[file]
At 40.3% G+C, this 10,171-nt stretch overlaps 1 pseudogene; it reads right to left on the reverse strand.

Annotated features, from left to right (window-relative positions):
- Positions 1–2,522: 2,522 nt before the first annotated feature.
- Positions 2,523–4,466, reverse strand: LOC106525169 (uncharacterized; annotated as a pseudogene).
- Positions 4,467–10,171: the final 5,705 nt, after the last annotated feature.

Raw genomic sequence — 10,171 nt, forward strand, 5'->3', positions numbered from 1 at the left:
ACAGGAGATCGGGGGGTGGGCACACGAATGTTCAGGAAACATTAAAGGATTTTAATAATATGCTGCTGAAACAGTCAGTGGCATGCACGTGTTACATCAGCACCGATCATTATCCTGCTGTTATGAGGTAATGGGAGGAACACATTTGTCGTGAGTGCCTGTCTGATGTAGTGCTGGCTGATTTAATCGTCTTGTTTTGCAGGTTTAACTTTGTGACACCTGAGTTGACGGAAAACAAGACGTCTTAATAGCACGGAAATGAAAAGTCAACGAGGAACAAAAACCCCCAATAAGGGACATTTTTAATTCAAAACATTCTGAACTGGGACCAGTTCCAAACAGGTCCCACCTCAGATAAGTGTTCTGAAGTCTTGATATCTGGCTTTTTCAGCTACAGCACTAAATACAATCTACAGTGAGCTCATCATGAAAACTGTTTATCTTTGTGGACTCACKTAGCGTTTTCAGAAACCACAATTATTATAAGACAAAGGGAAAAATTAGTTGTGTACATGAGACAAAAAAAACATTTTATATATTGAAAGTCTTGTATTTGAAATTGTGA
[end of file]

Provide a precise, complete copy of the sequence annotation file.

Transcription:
At 40.3% G+C, this 10,171-nt stretch overlaps 1 pseudogene; it reads right to left on the reverse strand.

Annotated features, from left to right (window-relative positions):
- Positions 1–2,522: 2,522 nt before the first annotated feature.
- Positions 2,523–4,466, reverse strand: LOC106525169 (uncharacterized; annotated as a pseudogene).
- Positions 4,467–10,171: the final 5,705 nt, after the last annotated feature.

Raw genomic sequence — 10,171 nt, forward strand, 5'->3', positions numbered from 1 at the left:
ACAGGAGATCGGGGGGTGGGCACACGAATGTTCAGGAAACATTAAAGGATTTTAATAATATGCTGCTGAAACAGTCAGTGGCATGCACGTGTTACATCAGCACCGATCATTATCCTGCTGTTATGAGGTAATGGGAGGAACACATTTGTCGTGAGTGCCTGTCTGATGTAGTGCTGGCTGATTTAATCGTCTTGTTTTGCAGGTTTAACTTTGTGACACCTGAGTTGACGGAAAACAAGACGTCTTAATAGCACGGAAATGAAAAGTCAACGAGGAACAAAAACCCCCAATAAGGGACATTTTTAATTCAAAACATTCTGAACTGGGACCAGTTCCAAACAGGTCCCACCTCAGATAAGTGTTCTGAAGTCTTGATATCTGGCTTTTTCAGCTACAGCACTAAATACAATCTACAGTGAGCTCATCATGAAAACTGTTTATCTTTGTGGACTCACKTAGCGTTTTCAGAAACCACAATTATTATAAGACAAAGGGAAAAATTAGTTGTGTACATGAGACAAAAAAAACATTTTATATATTGAAAGTCTTGTATTTGAAATTGTGA